The Associated Press reported on an address by the U.S. Secretary of Education Arne Duncan at the 2012 NCAA convention. Duncan urged the nation’s major institutions to put some of the revenue earned from football and men’s basketball championships into an education fund.
Duncan praised recent policies adopted by the association membership, including tougher academic standards for athletes, making graduation rates commensurate with postseason eligibility, offering additional money to cover living expenses and scholarships that cannot be taken away because of poor performances on the field.
“A couple of these things are steps in the right direction, and I think the NCAA has moved faster than people expected,” Duncan said. “I think the problems are very real, and I think the cost of inaction is very high.”
“The Bowl Championship Series conferences should set aside some of that bowl money for a student-enhancement fund, and there are proposals out there that they can look at,” Duncan said. (While not mentioned in the article, Duncan cited the Knight Commission’s Academic-Athletic Balance Fund as one approach that might be considered along with other concepts. In its Restoring the Balance report, the Knight Commission proposed that the Academic-Athletics Balance Fund be created using shared revenues from the BCS and NCAA men’s basketball tournament. The funds would then be allocated to institutions based on academic values, such as athletes meeting academic benchmarks and the institutions maintaining an appropriate ratio between athletics and academic spending).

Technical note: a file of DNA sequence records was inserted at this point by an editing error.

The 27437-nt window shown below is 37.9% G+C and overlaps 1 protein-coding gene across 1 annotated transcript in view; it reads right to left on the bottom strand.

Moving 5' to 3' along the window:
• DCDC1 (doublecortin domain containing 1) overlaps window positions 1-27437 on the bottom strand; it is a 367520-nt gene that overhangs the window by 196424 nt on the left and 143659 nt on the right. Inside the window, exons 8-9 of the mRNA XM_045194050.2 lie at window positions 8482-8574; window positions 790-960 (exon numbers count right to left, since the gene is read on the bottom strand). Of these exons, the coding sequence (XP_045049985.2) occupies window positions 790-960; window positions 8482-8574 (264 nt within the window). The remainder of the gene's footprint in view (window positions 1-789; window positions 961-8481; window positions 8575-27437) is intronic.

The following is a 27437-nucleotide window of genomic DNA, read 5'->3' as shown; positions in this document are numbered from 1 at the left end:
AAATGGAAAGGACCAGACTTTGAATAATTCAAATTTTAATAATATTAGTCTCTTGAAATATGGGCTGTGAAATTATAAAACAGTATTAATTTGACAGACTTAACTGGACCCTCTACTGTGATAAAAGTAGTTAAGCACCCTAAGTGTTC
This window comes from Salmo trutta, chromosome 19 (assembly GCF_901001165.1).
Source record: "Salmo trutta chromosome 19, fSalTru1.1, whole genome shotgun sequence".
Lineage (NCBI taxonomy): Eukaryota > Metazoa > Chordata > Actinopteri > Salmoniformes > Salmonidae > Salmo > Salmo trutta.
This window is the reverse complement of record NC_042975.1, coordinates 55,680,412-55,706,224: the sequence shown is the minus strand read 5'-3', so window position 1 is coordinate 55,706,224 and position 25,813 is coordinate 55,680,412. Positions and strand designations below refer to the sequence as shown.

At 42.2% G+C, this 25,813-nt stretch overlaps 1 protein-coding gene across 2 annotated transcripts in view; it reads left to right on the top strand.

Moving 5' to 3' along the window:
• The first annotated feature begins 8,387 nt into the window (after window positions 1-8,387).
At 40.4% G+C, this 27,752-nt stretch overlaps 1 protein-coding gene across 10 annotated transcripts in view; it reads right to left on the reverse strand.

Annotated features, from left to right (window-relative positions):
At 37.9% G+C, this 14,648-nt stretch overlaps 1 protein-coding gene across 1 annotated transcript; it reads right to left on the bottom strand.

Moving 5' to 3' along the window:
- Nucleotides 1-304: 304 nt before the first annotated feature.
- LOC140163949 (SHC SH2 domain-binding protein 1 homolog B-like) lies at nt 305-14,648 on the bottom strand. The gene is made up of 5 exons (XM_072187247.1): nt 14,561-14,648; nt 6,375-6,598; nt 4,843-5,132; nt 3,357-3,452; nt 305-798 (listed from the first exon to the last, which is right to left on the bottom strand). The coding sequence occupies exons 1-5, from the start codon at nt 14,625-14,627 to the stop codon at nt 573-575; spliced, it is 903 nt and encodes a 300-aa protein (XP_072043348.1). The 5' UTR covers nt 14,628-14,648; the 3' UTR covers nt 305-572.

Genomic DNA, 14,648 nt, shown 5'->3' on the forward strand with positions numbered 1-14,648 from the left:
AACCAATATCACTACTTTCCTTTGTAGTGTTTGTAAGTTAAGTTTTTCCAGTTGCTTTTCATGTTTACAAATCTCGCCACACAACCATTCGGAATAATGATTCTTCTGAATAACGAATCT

Duncan noted the “misplaced priorities” that millions of dollars in revenues earned from athletics are currently not going to academic support.
He said, “the narrative for 2012 in college sports is all about the deal, it’s all about the brand. It’s about the big-time college football programs saying ‘Show me the money.’ Too often, large, successful programs seem to exist in an insular world, a world of their own. Their football and basketball players, sometimes even their coaches, are given license to behave in ways that would be unacceptable elsewhere in higher education or in society at large. Nothing, I mean nothing, does more to erode public faith in intercollegiate sports than the appearance of a double standard.”
His remarks, headlined “Time to Bring Your “A” Game—in Academics and Athletics,” can be accessed at http://www.ed.gov/news/speeches/time-bring-your-game-academics-and-athletics
“…First, as I mentioned, the BCS conferences should set aside a meaningful share of bowl revenues for an academic enhancement fund that supports the education of student athletes. The NCAA has no control over bowl revenues, so this would be a decision each conference would have to make.
There are models out there to look at now, from the Knight Commission’s proposed Academic-Athletics Balance Fund to the NCAA’s degree-completion award programs, which enable athletes to return to get their degrees after their five-year eligibility period expires.”